The introduction of new House rules for the 2018 legislative session evolved into a debate over who should control the gavel in the chamber.
Day one began with an official announcement of special elections to fill vacant seats and a moment of silence for Rep. Dan Johnson, who committed suicide after denying sexual assault allegations in December.
But it was a vote on new House rules, including one creating a committee to consider charges against members, that took the spotlight. Democratic critics claimed the Republican majority was using the new language to allow Speaker Pro Tem David Osborne to keep the gavel while skirting a hard vote on replacing Jeff Hoover - who technically remains speaker despite announcing his intention to resign over a sexual harassment settlement.
"You cannot have a speaker pro tem fulfill those duties when it ks the responsibility of the chamber to elect a speaker," Rep. Jim Wayne told colleagues.
The rules were approved, however.
Hoover must submit a formal resignation while the House is in session, but in a statement to CHNI News, the Jamestown Republican indicated he's reconsidering the path forward and has asked Osborne to handle the top duties until further notice.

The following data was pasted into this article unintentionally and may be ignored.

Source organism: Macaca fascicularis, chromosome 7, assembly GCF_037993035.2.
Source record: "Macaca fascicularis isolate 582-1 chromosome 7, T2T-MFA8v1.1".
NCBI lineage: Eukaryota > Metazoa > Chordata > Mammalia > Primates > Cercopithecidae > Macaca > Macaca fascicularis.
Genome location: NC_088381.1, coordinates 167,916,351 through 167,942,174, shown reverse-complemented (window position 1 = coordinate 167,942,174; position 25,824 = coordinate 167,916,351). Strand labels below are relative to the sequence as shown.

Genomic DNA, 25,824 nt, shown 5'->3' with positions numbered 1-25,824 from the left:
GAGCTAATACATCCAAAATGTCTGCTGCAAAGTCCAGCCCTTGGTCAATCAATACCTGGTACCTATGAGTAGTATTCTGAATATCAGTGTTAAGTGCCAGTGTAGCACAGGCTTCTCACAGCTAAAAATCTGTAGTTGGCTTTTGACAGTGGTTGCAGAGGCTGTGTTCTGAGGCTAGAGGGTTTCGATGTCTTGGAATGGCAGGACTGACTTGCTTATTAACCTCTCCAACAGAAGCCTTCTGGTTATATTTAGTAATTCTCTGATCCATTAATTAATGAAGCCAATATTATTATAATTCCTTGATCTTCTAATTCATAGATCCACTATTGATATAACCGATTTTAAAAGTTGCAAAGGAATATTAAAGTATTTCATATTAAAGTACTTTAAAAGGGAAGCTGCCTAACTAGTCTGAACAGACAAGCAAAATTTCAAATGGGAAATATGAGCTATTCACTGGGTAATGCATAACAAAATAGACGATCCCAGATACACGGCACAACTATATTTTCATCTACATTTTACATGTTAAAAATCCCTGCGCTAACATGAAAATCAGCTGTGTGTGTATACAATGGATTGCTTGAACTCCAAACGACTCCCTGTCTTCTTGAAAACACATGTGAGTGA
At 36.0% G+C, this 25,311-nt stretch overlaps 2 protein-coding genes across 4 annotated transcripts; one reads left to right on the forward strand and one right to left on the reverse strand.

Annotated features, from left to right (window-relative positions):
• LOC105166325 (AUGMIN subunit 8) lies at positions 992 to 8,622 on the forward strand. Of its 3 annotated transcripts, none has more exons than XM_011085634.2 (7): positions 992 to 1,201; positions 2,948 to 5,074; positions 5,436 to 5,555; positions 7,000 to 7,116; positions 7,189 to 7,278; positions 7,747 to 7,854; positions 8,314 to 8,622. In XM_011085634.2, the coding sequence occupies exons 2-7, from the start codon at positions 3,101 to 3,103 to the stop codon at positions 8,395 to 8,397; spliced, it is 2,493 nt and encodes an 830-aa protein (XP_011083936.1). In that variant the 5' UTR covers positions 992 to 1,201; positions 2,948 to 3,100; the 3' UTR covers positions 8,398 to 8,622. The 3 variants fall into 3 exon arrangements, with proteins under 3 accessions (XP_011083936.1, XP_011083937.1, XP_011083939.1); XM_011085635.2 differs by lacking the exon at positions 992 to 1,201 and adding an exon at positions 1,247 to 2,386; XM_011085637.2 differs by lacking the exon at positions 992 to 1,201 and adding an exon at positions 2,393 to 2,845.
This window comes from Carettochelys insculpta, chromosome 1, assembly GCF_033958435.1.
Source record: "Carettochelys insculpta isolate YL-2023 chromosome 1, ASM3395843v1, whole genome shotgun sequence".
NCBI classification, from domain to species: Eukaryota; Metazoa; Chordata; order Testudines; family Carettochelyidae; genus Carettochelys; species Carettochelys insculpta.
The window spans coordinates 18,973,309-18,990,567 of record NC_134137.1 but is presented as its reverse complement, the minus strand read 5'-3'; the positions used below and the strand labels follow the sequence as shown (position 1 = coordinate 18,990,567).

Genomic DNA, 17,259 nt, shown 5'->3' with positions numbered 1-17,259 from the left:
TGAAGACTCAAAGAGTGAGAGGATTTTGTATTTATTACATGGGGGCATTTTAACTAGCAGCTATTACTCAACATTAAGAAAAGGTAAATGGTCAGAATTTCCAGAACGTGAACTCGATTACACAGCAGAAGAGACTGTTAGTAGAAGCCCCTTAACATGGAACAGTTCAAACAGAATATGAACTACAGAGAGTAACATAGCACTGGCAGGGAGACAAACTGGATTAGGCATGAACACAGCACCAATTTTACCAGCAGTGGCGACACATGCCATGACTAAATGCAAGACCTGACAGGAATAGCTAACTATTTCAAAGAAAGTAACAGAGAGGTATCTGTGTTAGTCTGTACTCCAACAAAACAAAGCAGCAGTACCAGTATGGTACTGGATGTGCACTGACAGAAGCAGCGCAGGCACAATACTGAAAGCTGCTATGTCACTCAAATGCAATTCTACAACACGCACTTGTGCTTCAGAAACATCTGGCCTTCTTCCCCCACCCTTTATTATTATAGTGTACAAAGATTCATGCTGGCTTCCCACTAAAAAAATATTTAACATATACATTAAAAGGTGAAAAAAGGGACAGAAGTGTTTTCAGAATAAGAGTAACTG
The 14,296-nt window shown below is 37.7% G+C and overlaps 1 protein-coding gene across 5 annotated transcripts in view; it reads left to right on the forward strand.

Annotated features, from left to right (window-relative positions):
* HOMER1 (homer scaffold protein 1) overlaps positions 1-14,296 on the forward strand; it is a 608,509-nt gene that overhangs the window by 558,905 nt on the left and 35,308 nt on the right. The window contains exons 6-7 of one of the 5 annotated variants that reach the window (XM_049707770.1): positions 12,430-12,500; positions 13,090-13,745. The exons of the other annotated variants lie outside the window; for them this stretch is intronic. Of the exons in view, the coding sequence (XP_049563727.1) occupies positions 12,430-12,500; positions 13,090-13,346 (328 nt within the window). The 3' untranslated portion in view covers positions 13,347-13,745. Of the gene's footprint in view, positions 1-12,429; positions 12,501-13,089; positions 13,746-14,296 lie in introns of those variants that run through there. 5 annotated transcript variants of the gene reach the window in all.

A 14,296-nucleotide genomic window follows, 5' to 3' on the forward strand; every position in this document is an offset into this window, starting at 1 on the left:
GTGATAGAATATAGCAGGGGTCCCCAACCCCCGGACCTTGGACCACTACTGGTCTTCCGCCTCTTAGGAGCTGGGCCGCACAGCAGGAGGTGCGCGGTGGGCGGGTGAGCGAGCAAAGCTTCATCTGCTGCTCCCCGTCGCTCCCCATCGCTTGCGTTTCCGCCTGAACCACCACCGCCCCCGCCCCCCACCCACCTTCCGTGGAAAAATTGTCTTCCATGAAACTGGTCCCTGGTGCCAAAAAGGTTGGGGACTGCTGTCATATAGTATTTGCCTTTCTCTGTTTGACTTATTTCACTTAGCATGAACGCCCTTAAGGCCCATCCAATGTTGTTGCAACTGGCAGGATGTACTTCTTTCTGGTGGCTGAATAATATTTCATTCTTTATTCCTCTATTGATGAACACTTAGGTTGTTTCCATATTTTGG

Meanwhile, public education advocates took to the rotunda to continue pressing lawmakers on pensions and school funding.
"Find funding first!" was the slogan chanted by participants.
Many credit the outcry from some teacher groups with helping derail Gov. Matt Bevin's initial legislative offering on pensions, which would shift future teachers to 401(k)-style plans.
Tuesday speakers railed against what they called a war on education in the state. Gay Adelmann, a co-founder of Save Our Schools Kentucky, said the goal of the rally was to keep shining a light on pensions and other priorities.
"We needed to feel like people had something to grab onto or we were going to lose that momentum," she said. "I do think the momentum is building. I don't think people have forgotten and I think today's just day one."
Adelmann worries the SEEK formula - the K-12 funding mechanism in Kentucky - could also be on the chopping block as lawmakers look for ways to shore up one of the worst-funded pension systems in the country.